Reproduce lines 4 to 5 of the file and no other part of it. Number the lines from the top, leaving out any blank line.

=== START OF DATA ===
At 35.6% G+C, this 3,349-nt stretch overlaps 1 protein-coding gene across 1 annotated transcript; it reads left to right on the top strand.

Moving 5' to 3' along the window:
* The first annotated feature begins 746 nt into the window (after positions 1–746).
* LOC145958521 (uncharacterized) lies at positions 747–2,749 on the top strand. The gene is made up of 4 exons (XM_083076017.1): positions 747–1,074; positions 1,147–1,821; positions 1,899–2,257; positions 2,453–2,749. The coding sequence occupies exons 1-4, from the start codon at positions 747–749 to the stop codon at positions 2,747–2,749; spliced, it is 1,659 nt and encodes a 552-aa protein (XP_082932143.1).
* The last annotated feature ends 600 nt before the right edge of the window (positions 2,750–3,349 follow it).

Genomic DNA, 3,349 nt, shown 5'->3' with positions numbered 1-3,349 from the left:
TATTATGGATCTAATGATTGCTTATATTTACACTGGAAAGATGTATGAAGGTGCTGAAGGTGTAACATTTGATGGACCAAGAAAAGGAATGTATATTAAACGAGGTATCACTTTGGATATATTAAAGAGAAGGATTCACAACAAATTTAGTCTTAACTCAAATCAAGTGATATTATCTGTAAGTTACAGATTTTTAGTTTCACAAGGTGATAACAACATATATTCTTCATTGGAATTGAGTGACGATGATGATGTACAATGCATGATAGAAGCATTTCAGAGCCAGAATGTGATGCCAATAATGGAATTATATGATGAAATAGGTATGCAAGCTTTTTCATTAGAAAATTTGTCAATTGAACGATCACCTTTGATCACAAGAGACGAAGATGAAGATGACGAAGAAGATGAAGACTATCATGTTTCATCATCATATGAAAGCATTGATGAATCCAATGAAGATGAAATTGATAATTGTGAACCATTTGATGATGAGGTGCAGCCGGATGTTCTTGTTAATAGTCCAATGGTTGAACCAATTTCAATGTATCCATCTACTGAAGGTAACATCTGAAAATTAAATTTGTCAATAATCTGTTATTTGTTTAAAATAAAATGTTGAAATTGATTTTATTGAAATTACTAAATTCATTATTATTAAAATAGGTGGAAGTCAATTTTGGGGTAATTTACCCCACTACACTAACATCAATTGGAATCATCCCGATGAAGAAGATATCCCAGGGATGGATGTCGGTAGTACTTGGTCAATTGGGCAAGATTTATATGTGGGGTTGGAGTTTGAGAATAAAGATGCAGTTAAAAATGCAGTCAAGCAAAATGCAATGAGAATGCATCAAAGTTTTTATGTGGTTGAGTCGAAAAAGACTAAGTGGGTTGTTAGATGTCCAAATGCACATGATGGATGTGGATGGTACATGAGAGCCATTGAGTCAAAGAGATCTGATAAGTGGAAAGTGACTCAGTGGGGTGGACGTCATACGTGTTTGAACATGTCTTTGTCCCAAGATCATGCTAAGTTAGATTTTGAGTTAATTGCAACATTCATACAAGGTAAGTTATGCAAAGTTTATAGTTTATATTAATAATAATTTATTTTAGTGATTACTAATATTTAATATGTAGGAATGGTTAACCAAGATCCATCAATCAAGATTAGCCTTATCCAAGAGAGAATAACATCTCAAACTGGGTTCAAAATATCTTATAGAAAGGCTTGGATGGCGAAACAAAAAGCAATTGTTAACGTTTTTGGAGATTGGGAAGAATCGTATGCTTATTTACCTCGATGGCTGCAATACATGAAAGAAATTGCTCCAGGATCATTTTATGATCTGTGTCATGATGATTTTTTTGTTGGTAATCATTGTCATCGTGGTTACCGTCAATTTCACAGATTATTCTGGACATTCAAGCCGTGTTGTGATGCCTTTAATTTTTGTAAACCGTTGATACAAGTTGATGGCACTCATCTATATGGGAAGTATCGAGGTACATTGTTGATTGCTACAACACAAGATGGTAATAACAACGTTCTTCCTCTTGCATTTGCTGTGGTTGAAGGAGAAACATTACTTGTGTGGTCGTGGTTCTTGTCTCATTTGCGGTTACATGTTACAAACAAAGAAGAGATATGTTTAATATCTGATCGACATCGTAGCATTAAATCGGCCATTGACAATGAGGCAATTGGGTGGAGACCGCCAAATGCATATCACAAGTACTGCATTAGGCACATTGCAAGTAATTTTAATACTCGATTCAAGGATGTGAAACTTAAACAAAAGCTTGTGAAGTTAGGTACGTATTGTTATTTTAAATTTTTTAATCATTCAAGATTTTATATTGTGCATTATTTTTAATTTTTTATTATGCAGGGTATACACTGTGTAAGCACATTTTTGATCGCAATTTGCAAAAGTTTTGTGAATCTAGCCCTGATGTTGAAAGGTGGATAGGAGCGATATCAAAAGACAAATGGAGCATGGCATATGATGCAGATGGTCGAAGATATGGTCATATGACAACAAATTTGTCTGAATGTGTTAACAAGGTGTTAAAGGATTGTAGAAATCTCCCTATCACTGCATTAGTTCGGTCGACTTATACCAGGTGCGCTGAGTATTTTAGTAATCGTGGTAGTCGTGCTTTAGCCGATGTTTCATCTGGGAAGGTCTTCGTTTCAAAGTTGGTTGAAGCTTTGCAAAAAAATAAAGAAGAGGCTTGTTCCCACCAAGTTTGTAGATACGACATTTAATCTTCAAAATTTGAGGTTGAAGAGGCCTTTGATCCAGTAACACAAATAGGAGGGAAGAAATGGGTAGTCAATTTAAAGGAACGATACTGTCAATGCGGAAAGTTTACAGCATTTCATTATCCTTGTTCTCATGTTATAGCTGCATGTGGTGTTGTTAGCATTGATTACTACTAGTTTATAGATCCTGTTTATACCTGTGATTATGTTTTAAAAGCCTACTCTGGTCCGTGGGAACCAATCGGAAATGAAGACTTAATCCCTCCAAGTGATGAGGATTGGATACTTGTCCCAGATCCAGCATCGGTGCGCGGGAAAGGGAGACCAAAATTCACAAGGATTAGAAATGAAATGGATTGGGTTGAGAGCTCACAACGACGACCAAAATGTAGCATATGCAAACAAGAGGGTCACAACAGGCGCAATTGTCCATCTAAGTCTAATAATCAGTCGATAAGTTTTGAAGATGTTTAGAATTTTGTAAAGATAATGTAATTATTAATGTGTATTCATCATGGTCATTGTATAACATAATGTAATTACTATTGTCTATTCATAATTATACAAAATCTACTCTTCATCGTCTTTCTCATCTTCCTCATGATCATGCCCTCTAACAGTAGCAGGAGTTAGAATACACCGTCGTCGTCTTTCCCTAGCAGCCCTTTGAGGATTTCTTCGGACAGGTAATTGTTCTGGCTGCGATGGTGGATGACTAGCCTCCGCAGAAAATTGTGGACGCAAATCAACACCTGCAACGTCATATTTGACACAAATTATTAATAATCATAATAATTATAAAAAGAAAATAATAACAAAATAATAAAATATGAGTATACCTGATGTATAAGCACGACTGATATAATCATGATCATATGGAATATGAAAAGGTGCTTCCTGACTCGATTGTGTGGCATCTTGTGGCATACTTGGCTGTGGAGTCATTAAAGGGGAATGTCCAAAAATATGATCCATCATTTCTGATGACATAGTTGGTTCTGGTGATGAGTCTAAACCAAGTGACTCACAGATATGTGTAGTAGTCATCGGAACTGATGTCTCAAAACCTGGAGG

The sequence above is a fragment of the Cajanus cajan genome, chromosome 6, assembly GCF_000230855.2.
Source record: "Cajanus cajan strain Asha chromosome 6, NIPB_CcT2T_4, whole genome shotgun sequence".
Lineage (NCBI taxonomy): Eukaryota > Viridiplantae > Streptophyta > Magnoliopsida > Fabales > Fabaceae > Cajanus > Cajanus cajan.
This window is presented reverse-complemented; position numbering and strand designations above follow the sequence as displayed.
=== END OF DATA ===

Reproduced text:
* LOC145958521 (uncharacterized) lies at positions 747–2,749 on the top strand. The gene is made up of 4 exons (XM_083076017.1): positions 747–1,074; positions 1,147–1,821; positions 1,899–2,257; positions 2,453–2,749. The coding sequence occupies exons 1-4, from the start codon at positions 747–749 to the stop codon at positions 2,747–2,749; spliced, it is 1,659 nt and encodes a 552-aa protein (XP_082932143.1).
* The last annotated feature ends 600 nt before the right edge of the window (positions 2,750–3,349 follow it).